THE RIGHT TO HAVE RIGHTS
An Episode from a Graphic Novel To Be
Episode Hannah Arendt
2017, colorprint on canvas
The graphic-novel miniature “The Right to Have Rights” shows an imagined episode in the philosopher Hannah Arendt’s life. Nazi Germany had taken away German citizenship from German Jews in the 1930s. Like many others, Hannah Arendt had become stateless. It took ten years and a successful career as a university professor, author and lecturer to finally grant her US-citizenship. The graphic novel episode refers to Arendt’s essay “We refugees” from 1943. Arendt criticizes modern nation-states and their political disinterest in the many refugees from Europe, especially the stateless, the Jews and proclaims a fundamental right to have rights.
In connection with the events in Syria and the growing refugee problems since 2015, I’ve re-read Anna Segher's "Transit" and came across Hannah Arendt's short essay "We Refugees". Surprisingly, it is two women who deliberately and lucidly deal with the situation of the most powerless. In 2016 and 17 my working partner Haim Peretz and I documented current escape stories in Berlin and Leipzig, and I decided to do a graphic novel about the refugees from Europe 70 years ago. Protagonists are three women who succeeded in reflecting on their personal experiences in their work; Helene Nathan, Anna Seghers and Hannah Arendt.
Helene Nathan was head of the public library in Berlin-Neukölln and a socialist.Because of this and her Jewish heritage she was forcibly dismissed in 1933.She had to face ostracism, the deprivation of her rights, and isolation.She took her own life on October 23, 1940, the day on which the deportation of Jewsfrom Berlin began. Helene Nathan only managed to escape into death.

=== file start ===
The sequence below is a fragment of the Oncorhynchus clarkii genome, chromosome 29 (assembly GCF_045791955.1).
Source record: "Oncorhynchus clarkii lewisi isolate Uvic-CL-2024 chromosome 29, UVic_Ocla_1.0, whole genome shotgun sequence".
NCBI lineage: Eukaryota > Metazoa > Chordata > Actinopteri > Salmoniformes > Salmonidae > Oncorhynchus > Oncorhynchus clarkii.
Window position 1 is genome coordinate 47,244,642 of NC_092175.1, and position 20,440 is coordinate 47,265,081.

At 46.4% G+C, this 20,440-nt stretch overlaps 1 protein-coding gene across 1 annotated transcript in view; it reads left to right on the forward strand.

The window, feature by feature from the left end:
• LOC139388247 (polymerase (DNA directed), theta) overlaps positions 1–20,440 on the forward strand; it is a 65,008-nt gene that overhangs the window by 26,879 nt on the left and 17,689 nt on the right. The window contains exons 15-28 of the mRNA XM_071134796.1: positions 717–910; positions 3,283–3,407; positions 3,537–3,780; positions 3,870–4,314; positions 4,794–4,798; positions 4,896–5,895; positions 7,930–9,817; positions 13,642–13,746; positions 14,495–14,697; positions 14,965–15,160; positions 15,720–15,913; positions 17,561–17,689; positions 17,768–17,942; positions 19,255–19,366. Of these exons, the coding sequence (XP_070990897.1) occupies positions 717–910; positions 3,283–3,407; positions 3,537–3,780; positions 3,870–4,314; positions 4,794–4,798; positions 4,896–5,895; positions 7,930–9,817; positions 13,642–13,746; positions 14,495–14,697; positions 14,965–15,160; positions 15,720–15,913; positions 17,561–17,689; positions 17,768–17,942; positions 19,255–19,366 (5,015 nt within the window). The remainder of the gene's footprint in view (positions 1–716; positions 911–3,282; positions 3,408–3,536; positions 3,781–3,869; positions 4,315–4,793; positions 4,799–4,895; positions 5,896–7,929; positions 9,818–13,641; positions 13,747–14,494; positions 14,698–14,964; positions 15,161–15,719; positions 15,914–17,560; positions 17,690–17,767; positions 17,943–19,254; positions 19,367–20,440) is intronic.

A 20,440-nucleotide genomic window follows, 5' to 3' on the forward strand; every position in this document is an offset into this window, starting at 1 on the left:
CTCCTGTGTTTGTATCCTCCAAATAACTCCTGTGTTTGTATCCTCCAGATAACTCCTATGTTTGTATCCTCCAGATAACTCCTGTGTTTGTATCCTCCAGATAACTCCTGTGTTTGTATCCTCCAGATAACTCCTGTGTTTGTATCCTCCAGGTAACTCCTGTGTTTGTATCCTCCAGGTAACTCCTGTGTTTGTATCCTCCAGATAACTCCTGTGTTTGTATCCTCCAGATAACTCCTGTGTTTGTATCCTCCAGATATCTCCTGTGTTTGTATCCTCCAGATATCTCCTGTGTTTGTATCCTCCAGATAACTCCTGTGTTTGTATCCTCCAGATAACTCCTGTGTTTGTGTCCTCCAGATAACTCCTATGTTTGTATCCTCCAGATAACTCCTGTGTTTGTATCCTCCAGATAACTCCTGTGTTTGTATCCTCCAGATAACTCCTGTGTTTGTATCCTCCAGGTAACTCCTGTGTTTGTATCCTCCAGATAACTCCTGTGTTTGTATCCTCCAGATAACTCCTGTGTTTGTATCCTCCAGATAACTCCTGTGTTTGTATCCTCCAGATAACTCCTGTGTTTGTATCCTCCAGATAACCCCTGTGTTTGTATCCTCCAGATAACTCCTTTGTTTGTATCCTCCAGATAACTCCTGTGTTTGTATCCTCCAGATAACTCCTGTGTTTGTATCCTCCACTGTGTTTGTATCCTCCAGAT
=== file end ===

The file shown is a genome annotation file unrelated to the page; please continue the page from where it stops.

Anna Seghers was a writer. She became well known in the 1920s, and was forced to emigrate first to France and in 1940 to Mexico. (The US denied her entry.) Seghers described with unprecedented precision and humor the turmoil of waiting for a departure opportunity in her novel »Transit«. She was a communist; after the war she returned to East Germany, the part of her old home country that seemed to promise her a new life.
Like Seghers Hannah Arendt emigrated in 1933, and escaped to the United States in 1941. There she became well known for her uncompromising and perceptive writings. Throughout her life, Arendt consciously kept her German-Jewish identity, but returned to Germany only as a visitor. She became an American citizen in 1951, ten years after her immigration.
For me, the making of a graphic novel is an old-fashioned, time consuming process. Other projects and everyday life have a tendency to come in the way. The three miniatures of which the presented episode is a part of, the concept and the protagonists are introduced.
I am currently working on the Helene Nathan episode for the graphic novel. A Berlin-based publishing house has showed an interest in publishing it. I am currently looking for financing.
Anna Faroqhi is a Berlin-based filmmaker and author of graphic novels. She teaches film for opera directors and musicians at Hanns Eisler University Berlin.